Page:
A fun and accessible way into classical music.
Charlotte Gardner 2007-11-20
It has been quite a year for Alfie Boe. He has performed in a sell-out run of the English National Opera's production of Kismet, and had his Onward album nominated for a Classical Brit Award. Not bad, considering that until recently no one had even heard of him. La Passione, his third album, is a collection of Neapolitan songs.
Boe's aim is to bring classical music to a wider audience, and to prove that you don't have to be a musical genius to enjoy it. Neapolitan music is certainly a good vehicle in which to attempt this. All the old favourites are here; "O Sole Mio" (or Just One Cornetto….), "Santa Lucia", and "Funiculi Funicula". Even if you don’t recognise the names, you'll know them when you hear them. With a programme of music like this, one does have to suspend a certain amount of natural cynicism. Neapolitan music is unashamedly cheesy, and you just have to go with it and enjoy yourself. If you’re a cool type and finding this tricky, it may help to remember that this is essentially classical Italian folk music, sung over the centuries everywhere from the streets to the music houses, and folk music is always heart-on-sleeve; even the British discard their stiff upper lip when writing folk songs. The cheese-o-meter does go into the red on the opening track, the recently composed "Caruso", but it is all great fun and women all over the country will swoon as he belts out the chorus. And what a voice with which to belt. As we're on a Neapolitan theme, if his vocal chords were an ice-cream they would be super creamy and double-whipped.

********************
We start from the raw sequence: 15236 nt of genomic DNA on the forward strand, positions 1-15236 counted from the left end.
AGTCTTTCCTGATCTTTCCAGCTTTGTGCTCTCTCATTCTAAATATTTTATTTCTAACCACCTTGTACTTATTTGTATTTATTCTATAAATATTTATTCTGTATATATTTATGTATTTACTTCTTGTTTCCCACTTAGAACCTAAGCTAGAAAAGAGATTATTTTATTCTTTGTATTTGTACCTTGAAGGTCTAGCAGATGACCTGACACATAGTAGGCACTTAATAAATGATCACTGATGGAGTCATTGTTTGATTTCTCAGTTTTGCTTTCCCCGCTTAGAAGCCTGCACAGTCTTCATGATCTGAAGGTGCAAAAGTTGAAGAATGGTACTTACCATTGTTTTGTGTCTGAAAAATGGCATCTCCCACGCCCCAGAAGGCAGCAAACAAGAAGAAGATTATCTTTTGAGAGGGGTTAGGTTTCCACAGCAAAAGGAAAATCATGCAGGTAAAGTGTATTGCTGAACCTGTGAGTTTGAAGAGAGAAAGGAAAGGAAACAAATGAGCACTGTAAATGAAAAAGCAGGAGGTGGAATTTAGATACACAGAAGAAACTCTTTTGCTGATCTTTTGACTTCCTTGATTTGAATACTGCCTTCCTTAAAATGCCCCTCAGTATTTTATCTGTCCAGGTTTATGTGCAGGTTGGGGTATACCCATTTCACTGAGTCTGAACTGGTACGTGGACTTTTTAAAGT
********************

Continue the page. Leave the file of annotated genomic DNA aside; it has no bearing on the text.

If I had one quibble it would be that I was left curiously unmoved for such passionate music, probably because the album is all quite samey in tone. Perhaps I just had Neapolitan overload. However, this is still a great fun and accessible way into classical music. For that reason, it gets my vote.